Robinson aims to emulate Flintoff 'taking it to the Aussies' in Ashes

Ollie Robinson aims to emulate Freddie Flintoff by ‘taking it to the Aussies’ at the Ashes after being inspired watching England’s 2006-07 team on holiday as a schoolkid

  • The Ashes’ first Test gets underway at The Gabba in Brisbane on Wednesday
  • Ollie Robinson will be heavily involved in England’s effort as a seamer 
  • Robinson back on track after discriminatory tweets surfaced following his debut 

Ollie Robinson bunked off school to take in an Ashes series Down Under and experienced the joy of defeating Australians on their own soil during his apprenticeship. Now for the graduation at the Gabba.

Robinson, 28, looks certain to be one of the seamers England invest in to exploit what are expected to be extremely bowler-friendly conditions in Brisbane later this week.

Selection will be the fulfilment of a dream inspired by his 13-year-old self recognising the good in the 2006-07 side whitewashed by an Australia hell-bent on revenge.

England’s Ollie Robinson is aiming to make an impact on the Ashes, which start on Wednesday

Robinson remembers watching Freddie Flintoff at the 2006-07 Ashes and was inspired 

‘There were moments in that series, like when Freddie Flintoff got 89 one day, when England took it to the Aussies and growing up that’s what I wanted to do,’ said Robinson, whose father Ian requested extra leave during term time at The King’s School, Canterbury, to take in a month of that particular series.

‘It’s how I wanted to play my cricket. It was massively inspiring to watch that as a youngster and now hopefully try to emulate Flintoff and how other players went about it as well.’

There were fears he would join the one-cap wonder club when historic racist and sexist tweets emerged during his Test debut against New Zealand last summer, but he re-emerged after serving his ban full of contrition and determination to cash in on a second chance.

‘I thought at one stage I wasn’t going to be playing for England again. So, it’s been quite a rollercoaster over the last six to eight months and to be here and be with the team, it’s quite an emotional time for me,’ he said.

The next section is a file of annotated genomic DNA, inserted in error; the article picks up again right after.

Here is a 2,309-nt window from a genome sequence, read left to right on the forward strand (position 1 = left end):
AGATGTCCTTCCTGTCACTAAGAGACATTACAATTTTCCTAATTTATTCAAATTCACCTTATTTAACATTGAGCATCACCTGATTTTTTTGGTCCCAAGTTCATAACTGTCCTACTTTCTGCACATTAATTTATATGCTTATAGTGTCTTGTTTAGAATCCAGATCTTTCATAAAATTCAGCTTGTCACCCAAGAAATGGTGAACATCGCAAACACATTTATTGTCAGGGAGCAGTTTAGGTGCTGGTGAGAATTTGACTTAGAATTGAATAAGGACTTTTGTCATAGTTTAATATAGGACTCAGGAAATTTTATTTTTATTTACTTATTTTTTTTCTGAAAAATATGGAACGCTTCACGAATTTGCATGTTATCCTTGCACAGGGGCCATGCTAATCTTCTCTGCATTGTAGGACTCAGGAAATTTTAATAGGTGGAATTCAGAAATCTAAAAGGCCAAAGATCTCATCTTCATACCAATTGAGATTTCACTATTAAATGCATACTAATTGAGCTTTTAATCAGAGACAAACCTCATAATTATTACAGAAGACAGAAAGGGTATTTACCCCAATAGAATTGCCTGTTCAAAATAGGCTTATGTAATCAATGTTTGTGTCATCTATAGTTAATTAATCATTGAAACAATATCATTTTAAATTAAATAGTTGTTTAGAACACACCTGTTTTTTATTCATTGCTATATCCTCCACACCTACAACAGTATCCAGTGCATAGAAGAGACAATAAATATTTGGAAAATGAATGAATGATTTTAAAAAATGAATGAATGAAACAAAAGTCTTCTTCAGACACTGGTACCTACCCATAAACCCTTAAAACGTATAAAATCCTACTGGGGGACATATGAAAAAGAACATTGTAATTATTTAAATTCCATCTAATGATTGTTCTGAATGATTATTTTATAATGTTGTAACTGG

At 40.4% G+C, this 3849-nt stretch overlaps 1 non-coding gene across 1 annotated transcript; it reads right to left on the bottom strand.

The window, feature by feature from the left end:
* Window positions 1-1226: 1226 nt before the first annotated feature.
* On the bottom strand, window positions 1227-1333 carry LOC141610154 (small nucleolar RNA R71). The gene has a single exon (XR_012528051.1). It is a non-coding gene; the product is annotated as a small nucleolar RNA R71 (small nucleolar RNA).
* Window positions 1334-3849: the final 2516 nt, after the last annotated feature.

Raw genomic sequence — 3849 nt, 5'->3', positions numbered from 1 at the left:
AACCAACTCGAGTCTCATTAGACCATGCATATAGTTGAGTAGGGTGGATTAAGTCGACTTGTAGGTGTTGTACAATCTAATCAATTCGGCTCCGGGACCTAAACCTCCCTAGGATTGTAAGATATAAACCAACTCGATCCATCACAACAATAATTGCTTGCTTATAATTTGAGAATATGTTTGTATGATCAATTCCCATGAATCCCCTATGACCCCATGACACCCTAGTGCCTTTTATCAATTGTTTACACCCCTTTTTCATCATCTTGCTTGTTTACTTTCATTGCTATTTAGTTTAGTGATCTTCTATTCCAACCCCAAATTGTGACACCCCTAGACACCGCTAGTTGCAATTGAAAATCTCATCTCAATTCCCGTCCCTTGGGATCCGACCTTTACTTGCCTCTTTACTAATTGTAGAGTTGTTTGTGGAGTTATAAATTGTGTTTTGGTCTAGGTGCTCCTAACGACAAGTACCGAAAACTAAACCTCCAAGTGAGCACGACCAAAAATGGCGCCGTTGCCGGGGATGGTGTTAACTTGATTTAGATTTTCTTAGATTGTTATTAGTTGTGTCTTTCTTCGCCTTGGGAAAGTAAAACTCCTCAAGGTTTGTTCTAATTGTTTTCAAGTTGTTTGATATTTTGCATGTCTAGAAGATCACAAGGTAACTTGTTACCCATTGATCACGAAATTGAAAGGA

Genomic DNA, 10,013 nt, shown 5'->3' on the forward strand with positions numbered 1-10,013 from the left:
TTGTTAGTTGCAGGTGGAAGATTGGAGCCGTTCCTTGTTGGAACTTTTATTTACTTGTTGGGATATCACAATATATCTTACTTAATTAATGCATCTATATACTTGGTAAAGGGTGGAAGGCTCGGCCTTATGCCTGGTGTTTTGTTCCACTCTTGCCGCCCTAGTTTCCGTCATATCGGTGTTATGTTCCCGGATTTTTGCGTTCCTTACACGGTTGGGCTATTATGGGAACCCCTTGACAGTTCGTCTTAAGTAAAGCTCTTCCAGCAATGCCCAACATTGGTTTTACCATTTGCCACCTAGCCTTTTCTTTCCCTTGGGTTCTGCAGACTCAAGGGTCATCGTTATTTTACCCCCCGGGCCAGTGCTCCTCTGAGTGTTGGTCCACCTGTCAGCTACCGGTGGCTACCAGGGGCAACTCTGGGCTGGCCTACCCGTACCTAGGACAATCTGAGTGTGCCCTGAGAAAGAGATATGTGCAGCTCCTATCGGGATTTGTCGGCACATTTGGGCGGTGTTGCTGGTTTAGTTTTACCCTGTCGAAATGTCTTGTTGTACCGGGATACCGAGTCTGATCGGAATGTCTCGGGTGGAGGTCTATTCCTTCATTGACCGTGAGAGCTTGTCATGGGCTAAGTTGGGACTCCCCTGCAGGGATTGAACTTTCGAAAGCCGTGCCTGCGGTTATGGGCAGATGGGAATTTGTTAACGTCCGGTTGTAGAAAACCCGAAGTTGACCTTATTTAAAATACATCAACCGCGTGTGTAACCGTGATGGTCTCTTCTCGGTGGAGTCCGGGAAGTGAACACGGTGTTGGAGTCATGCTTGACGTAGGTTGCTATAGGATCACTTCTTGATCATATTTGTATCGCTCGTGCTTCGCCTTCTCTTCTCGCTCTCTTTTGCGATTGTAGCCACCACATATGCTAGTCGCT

Robinson has reached a critical moment in his career, as he revels in a second chance 

‘To get here and hopefully play the first Test is going to be huge for me, a massive achievement and something that I’ll never forget.’

So far cricket in Australia has provided good vibes. Last February, more than 12 months before his full international debut, Robinson’s ability to extrapolate extra bounce from his 6ft 5in frame allied to knowledge of using the crease, gleaned from playing Sydney grade cricket alongside Josh Hazlewood, saw him claim seven wickets in a crushing England Lions victory over Australia A — the first such success by an English second string over Australian counterparts.

It also provided him match experience of using a Kookaburra ball. He says the 2021-22 batch they were handed to warm up with on the Gold Coast have contained a thicker lacquer and feel closer to the Duke’s used in home Tests.

‘The ball has felt like it’s swung a bit more this time round. That’s obviously a bonus for us. If the balls stay like that we feel like we can get early wickets and really get on top,’ Robinson said.

‘We found in our practice match that it did swing after lunch, when the ball was 25-30 overs old, which it probably hasn’t done in the past.’

Despite the limited preparation caused by a mandatory 14-day quarantine period on the Gold Coast and four of seven scheduled match days being washed out after switching to Brisbane, Robinson believes England are further down the road of two teams each defeated by India in their most recent Test campaigns.

‘Australia were at the World Cup and in quarantine, so they are probably a few weeks behind us. Hopefully that will give us the edge in the first Test,’ said the Sussex man, who has developed a reputation as a thinking bowler during a collection of 28 wickets in his first five international appearances.

So, what does he think about Steve Smith, the Australian thorn in English sides in recent times?

‘I suppose he is different. I’ve looked at how he’s got out and where he plays the ball from,’ Robinson said. ‘He plays a lot of balls from deep in his crease, his contact points are a lot deeper than other batters. So my lengths might have to be slightly different to him.

‘I’ve just been watching videos really of how he’s got out and in what manner, and also the lead-up to how he’s got out.

‘If you start to starve him of his scoring areas, he seems to want to score. He’s not someone that will just sit there and block all day.’

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